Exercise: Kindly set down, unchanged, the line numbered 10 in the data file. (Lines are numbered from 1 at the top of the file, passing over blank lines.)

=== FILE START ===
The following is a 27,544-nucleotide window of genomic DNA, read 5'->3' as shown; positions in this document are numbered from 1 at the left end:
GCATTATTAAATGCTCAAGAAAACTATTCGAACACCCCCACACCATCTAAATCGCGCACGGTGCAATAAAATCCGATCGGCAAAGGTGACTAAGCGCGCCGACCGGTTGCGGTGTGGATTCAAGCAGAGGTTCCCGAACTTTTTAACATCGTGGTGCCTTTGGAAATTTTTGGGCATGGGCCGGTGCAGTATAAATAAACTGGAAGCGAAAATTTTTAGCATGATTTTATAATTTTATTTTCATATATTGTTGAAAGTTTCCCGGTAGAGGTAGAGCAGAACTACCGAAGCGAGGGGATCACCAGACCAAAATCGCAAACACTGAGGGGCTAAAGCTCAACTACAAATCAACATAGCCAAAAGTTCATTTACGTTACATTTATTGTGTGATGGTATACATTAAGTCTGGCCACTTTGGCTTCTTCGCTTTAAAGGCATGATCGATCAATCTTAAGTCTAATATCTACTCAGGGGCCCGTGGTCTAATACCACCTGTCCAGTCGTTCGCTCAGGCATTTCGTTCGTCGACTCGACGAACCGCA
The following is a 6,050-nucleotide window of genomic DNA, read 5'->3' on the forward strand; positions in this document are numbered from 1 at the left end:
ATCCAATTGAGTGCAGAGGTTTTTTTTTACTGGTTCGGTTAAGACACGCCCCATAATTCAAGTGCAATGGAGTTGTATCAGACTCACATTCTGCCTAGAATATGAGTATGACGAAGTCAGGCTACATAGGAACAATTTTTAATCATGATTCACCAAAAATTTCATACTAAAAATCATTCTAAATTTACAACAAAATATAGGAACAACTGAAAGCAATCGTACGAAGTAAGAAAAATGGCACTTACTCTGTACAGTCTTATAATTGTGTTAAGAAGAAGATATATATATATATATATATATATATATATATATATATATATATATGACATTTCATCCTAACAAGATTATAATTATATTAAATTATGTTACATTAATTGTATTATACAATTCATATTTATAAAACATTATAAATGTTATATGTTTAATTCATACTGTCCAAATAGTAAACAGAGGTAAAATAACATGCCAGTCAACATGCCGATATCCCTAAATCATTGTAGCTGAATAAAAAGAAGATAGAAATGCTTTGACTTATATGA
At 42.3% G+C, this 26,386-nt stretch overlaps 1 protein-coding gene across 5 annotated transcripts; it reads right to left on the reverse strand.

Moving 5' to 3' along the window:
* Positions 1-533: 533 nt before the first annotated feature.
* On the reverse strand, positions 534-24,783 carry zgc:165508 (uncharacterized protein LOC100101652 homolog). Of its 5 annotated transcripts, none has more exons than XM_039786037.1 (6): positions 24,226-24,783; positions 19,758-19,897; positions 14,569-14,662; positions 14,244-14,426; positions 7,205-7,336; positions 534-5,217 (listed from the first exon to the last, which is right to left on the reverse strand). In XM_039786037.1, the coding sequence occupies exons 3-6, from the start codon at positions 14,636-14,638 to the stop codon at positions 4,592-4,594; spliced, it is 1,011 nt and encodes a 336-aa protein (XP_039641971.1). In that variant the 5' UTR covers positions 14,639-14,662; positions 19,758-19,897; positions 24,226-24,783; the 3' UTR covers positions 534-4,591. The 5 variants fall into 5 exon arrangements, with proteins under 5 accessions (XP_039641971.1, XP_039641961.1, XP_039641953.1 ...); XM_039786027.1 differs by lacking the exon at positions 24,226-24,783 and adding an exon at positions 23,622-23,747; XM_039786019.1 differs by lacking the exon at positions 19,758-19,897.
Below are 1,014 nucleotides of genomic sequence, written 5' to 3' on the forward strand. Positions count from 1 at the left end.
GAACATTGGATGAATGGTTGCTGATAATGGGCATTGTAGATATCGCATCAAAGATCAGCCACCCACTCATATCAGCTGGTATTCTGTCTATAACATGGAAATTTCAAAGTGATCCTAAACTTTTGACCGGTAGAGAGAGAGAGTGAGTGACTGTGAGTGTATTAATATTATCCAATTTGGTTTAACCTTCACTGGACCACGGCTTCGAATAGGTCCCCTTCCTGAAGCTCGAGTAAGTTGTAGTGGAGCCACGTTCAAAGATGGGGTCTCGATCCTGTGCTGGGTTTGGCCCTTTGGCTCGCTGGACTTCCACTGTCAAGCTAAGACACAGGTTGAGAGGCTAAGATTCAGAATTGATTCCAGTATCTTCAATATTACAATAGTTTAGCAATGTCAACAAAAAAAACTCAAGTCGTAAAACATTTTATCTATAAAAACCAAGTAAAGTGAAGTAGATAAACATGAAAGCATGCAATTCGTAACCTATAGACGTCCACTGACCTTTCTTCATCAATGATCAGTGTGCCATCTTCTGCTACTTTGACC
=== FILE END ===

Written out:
GAACATTGGATGAATGGTTGCTGATAATGGGCATTGTAGATATCGCATCAAAGATCAGCCACCCACTCATATCAGCTGGTATTCTGTCTATAACATGGAAATTTCAAAGTGATCCTAAACTTTTGACCGGTAGAGAGAGAGAGTGAGTGACTGTGAGTGTATTAATATTATCCAATTTGGTTTAACCTTCACTGGACCACGGCTTCGAATAGGTCCCCTTCCTGAAGCTCGAGTAAGTTGTAGTGGAGCCACGTTCAAAGATGGGGTCTCGATCCTGTGCTGGGTTTGGCCCTTTGGCTCGCTGGACTTCCACTGTCAAGCTAAGACACAGGTTGAGAGGCTAAGATTCAGAATTGATTCCAGTATCTTCAATATTACAATAGTTTAGCAATGTCAACAAAAAAAACTCAAGTCGTAAAACATTTTATCTATAAAAACCAAGTAAAGTGAAGTAGATAAACATGAAAGCATGCAATTCGTAACCTATAGACGTCCACTGACCTTTCTTCATCAATGATCAGTGTGCCATCTTCTGCTACTTTGACC